What was surprising about Jim Anderson winning the sheriff’s race last night wasn’t that he won but that he took over 50 percent of the vote.
Anderson, a county Sheriff’s Dept. commander, received 27,389 votes – 50.34 percent – and became the new county sheriff by a margin of 184 votes. Because four candidates were running for the office, Anderson needed over 50 percent to win and avoid a November runoff, and he just edged out retired undersheriff Dave Dorsey, Santa Barbara Police Dept. Detective Rodger Aceves and Carpinteria Lieutenant Butch Arnoldi.
Spirits were high last night at Anderson’s victory party at the Buellton Marriott, as Jim Burke, president of the Deputy Sheriffs’ Association presented Anderson with a plaque that was signed by everyone on his campaign staff and his supporters.
“I’m just overwhelmed by all the support,” Anderson said. “I’m surprised we were so ahead of all the other candidates. I expected a race much closer in numbers. I’m really happy to have this over too. We have run a very positive and honest campaign. I believe the voters really have showed that from the numbers.”
Anderson, a 25-year veteran of law enforcement, is one of nine commanders in the Sheriff’s Dept. During his campaign, he pledged to assign more deputies to the street and maintain and improve rural crime prevention programs in the county.
“I look forward to serving as the next sheriff of Santa Barbara County and providing quality law enforcement, protection and service to the citizens in our county,” he said.
Until he takes office, Anderson said he plans to learn from the current sheriff and discuss future plans for the Sheriff’s Dept.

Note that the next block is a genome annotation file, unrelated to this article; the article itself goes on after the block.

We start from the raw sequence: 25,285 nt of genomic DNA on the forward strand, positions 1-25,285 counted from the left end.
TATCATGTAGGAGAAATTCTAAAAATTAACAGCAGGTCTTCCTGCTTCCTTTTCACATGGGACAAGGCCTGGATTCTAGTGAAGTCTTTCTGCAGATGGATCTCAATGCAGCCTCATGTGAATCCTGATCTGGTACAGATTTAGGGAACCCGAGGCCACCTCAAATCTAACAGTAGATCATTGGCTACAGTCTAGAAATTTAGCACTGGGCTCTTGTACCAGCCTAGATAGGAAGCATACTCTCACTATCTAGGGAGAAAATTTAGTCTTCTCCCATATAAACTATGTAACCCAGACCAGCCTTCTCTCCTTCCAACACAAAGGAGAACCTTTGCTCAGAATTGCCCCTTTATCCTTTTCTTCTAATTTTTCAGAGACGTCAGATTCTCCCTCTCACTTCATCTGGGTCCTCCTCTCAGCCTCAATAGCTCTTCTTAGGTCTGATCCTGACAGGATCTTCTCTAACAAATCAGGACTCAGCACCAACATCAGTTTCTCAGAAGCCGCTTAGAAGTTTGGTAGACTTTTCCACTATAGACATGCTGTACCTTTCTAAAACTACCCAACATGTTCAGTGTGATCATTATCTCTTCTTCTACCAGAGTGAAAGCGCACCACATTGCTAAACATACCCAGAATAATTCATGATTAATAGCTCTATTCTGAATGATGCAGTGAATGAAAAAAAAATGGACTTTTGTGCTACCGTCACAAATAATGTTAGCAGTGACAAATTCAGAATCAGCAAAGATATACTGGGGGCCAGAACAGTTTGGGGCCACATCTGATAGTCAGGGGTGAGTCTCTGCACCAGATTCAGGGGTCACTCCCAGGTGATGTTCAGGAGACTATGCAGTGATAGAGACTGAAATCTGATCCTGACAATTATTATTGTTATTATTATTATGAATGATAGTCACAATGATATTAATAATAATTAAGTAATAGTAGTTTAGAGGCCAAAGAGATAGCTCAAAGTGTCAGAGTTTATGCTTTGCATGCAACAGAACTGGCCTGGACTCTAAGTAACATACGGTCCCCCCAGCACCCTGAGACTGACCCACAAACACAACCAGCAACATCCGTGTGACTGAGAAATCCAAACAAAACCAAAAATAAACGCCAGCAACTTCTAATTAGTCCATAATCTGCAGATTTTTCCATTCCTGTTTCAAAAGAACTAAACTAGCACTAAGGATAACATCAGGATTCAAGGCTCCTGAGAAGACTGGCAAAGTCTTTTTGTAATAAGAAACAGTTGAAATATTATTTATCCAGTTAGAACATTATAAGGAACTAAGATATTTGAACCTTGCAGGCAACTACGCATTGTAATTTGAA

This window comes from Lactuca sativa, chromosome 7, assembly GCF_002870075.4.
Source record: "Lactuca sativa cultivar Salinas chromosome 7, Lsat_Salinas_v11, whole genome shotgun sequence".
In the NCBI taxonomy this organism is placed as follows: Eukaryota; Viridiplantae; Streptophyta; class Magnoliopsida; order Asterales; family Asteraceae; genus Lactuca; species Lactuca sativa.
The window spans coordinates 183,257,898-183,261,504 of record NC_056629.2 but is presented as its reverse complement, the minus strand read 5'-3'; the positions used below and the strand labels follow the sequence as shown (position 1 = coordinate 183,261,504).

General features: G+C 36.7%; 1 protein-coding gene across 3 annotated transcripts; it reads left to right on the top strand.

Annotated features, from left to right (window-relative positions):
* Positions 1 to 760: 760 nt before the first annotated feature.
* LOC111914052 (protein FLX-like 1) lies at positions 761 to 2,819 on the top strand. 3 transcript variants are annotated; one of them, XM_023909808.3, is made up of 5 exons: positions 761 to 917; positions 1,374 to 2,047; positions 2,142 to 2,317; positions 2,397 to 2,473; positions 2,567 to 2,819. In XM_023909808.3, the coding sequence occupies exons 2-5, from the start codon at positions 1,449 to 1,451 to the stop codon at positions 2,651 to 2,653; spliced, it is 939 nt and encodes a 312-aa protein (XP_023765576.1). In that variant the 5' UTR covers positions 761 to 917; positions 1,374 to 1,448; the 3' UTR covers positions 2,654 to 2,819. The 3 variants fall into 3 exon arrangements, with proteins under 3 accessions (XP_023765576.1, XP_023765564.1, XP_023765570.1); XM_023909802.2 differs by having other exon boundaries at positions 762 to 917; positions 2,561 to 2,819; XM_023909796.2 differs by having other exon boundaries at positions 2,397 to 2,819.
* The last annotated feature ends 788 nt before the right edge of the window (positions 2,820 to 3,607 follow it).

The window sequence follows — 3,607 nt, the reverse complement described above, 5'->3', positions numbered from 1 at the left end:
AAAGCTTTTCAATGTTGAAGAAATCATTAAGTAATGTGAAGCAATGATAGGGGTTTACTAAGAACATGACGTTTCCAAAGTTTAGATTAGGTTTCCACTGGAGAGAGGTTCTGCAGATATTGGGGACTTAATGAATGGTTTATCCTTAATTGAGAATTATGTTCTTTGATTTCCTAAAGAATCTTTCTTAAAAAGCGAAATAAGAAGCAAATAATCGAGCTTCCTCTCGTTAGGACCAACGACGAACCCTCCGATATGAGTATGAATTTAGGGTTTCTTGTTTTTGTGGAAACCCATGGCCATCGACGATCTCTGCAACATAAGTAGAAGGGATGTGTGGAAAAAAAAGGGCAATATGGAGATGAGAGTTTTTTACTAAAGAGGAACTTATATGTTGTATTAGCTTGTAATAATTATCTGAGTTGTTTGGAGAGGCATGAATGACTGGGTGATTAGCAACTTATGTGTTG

Anderson said he wanted to improve Isla Vista safety by communicating better with community residents.
“I’m going to try to improve the safety of the overall community and I can only do that with the help of the people that live there,” he said. “Our department is here to protect and serve and we try to do that.”
Dorsey, who was expected to challenge Anderson in the November runoff, said he was disappointed with the results but appreciated the support he received during his campaign.
“I will still be very involved in the community and the youth,” he said. “I spend a lot of time working with high school sports activities by sponsoring them and raising funds. I will still be involved with my family and grandkids.”
Arnoldi said he had hoped his impressive work ethic would have weighed in more heavily with voters.
“I’m naturally disappointed. You would have thought people would have educated themselves more … you’d think honesty and integrity would count. Instead the amount of money spent on the campaign is what counts. That’s unfortunate,” he said. “I have had a 40-year career with the department. I’m not going anywhere. I will give the new sheriff 110 percent. I’m a team player and we’ll work together and hard.”
Arnoldi said he would eagerly return to the campaigning arena if another opportunity arose.
” Absolutely I’d run again,” he said. “We’ve learned from some of our mistakes in this campaign; we would do some things different. I’ve learned when you work full time, you really can’t do without a campaign manager.”